April 22: Thirty years ago I achieved a bunch of milestones: (1) I accepted my new job-for-life; (2) I found my partner-for-life; and (3) I attended my first Earth Day on the National Mall. Happy crowds, the Indigo Girls and, as I discovered recently, a commemorative t-shirt. Happy Earth Day!
April 23: Do you remember when you first learned about a “murder” of crows or a “conclave” of cardinals? Perhaps a “covey” of partridges or a “colony” of penguins? I was browsing the internet when I found this short delightful article. As the author Melissa Mayntz reminds us, “On a good day in the field, a birder might see a raft, a band, a host, a chime, and even a kettle.” Poke your beak here for a bit of fun. And next time you’re outside, perhaps you’ll see a slurp, a charm or a pandemonium. Good luck!
April 24: Teleworking with your children nearby. Everyone does it, even my yoga instructor. As we intoned Namiste today, I heard a small voice calling “I love you, Mommy.”
April 25: My boys are visitors now, not residents, but they’re still game for a bit of whimsey. So it was that Jeremiah and I concocted our Prius Pancake Picnic, courtesy of the Original House of Pancakes. We parked under a shade tree in the parking lot, lowered half of the back seat, spread out a table cloth and gobbled hot pancakes and eggs within our hutch. Jeremiah acquainted me with the latest developments in paleontology and mass extinctions. And I wondered, what would we call a bunch of Allosaurs? Perhaps a “mouth”?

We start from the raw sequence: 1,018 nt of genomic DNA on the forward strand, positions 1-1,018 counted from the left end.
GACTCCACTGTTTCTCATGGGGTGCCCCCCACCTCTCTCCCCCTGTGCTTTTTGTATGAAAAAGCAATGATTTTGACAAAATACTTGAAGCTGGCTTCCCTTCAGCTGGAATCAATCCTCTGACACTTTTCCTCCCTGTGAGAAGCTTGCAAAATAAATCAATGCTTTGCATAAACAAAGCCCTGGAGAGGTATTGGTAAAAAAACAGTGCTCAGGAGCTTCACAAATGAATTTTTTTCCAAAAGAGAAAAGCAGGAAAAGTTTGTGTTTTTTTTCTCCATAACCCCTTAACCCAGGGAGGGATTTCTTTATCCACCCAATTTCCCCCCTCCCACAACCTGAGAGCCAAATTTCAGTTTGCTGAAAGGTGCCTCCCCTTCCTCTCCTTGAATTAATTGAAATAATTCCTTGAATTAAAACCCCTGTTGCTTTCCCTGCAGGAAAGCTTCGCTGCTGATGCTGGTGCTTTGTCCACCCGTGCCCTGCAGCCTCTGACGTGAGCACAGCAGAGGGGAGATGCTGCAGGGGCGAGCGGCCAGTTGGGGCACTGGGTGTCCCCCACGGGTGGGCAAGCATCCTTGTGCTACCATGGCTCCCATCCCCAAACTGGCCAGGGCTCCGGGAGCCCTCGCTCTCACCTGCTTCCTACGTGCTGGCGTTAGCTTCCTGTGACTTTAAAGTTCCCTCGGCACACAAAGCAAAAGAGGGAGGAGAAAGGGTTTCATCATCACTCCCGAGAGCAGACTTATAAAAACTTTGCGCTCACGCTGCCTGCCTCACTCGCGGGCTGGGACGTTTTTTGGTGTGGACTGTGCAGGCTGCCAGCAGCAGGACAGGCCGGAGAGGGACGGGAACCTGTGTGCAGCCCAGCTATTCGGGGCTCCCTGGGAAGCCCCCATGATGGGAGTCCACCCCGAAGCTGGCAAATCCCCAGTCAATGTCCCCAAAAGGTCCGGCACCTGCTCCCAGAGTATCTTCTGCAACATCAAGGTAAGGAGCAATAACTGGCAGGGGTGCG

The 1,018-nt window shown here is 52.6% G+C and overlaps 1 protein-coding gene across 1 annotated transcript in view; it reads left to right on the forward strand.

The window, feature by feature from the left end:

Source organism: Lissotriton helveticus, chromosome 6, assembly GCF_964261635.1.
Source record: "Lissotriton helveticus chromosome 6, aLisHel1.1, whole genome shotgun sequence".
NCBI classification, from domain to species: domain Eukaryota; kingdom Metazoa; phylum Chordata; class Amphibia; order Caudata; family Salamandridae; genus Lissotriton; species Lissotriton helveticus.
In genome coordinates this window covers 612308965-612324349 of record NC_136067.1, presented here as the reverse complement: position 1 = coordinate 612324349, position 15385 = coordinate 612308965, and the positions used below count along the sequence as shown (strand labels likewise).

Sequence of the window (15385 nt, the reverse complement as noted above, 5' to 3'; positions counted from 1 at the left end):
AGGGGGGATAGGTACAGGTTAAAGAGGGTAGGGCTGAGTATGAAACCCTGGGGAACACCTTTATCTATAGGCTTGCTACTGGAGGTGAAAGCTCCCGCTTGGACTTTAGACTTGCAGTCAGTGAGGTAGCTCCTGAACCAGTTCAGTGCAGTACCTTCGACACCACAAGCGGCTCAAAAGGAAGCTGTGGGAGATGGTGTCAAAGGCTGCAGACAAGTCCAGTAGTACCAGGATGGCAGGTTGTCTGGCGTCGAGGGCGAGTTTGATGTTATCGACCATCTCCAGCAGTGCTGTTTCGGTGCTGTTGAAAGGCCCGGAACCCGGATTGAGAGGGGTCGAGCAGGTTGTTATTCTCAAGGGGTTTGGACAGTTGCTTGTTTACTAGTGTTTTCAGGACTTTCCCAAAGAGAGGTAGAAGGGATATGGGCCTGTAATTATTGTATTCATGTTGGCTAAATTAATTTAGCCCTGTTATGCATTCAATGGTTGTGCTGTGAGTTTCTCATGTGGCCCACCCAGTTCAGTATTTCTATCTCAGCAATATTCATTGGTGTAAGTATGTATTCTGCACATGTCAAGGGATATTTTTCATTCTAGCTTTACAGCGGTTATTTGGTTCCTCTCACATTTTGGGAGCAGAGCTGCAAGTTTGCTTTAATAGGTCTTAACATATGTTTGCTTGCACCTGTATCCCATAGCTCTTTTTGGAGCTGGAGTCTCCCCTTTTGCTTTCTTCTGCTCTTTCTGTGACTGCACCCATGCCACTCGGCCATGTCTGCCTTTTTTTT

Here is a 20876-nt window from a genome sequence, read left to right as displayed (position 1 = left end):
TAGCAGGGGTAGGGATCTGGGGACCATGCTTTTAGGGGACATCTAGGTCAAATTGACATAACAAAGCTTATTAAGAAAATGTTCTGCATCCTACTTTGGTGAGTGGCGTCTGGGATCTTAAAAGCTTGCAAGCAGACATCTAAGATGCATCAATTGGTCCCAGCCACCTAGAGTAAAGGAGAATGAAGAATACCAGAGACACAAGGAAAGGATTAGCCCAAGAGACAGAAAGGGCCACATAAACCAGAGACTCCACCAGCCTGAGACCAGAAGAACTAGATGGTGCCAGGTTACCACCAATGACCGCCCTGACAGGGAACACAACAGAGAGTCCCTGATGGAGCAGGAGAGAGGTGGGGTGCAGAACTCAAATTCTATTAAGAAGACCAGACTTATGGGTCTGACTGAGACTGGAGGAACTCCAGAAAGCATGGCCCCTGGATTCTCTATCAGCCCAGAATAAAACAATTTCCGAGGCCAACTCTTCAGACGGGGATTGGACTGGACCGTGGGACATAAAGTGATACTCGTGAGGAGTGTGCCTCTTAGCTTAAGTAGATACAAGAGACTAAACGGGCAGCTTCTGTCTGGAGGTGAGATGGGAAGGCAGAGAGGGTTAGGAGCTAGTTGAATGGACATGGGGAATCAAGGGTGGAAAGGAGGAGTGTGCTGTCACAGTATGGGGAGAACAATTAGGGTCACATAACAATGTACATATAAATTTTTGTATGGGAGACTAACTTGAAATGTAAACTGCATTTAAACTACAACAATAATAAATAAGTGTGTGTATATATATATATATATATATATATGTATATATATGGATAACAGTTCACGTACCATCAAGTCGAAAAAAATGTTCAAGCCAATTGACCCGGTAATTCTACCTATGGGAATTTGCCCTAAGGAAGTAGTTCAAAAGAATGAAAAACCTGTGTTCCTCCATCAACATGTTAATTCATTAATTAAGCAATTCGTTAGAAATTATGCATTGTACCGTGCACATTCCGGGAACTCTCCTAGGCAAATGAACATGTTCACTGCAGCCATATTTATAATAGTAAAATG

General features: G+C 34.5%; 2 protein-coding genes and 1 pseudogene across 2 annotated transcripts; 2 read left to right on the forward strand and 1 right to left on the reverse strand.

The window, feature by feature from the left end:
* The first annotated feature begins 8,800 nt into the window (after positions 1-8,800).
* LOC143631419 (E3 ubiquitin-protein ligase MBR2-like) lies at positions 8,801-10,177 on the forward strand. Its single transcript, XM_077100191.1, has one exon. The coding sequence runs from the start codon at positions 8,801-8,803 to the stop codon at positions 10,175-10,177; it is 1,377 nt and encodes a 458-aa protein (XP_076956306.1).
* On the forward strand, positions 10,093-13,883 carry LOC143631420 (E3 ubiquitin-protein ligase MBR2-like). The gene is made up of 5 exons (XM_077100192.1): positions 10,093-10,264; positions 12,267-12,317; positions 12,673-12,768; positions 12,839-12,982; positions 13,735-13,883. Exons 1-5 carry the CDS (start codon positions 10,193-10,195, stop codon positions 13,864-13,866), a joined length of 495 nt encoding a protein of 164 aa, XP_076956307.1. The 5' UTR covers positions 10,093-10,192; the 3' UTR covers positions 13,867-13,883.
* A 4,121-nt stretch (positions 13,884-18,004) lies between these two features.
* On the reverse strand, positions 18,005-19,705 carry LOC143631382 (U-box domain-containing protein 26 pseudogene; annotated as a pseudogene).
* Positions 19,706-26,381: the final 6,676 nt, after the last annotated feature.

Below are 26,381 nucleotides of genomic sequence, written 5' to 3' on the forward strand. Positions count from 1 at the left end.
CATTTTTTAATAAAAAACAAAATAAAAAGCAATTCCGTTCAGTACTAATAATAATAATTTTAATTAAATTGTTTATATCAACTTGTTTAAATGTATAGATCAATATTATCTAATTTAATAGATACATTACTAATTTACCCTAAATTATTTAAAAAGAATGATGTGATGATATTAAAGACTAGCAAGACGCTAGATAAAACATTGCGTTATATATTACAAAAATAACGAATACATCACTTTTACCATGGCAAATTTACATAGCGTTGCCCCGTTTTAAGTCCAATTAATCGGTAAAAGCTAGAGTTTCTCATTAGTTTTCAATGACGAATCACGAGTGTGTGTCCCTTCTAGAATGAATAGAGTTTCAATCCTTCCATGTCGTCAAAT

April 26: Centering today: “Give yourself permission to be heavy. Allow your breath to be light. Release into the mat. The mat will support you. The ground will support you. Rest.”
April 27: The trees in my neighborhood are almost in full leaf, adding a ceiling to the trunks of maple, oak and dogwood. Today, the setting sun flashed through a narrow gap left between house and tree. It illuminated just two things: a pair of crepe myrtles across the street from each other, bare-limbed and striving. I fancied I saw a moment of sun and earth alignment that could happen only at this exact time on this exact day: our own Stonehenge or Aztec or Mayan temple. I read it as a blessing. Or perhaps an assurance that things will get better.
April 28: A minivan pulled up across the street from my house, followed by another. The children got out to wave at each other, and a family on foot joined the queue. I saw a third car and then a fourth “There’s a long line back there, “ I heard one child say. And she was right. With children rising through sunroofs, balloons and banners and colorful leis trailing from windows, and two kinds of horns saluting the afternoon, a birthday parade set off before me. As I leaned from my window waving and cheering them on, eighteen families rolled around the corner to greet a child. A child who may have preferred the usual sort of celebration but who I hope will never forget this show of love. I won’t.
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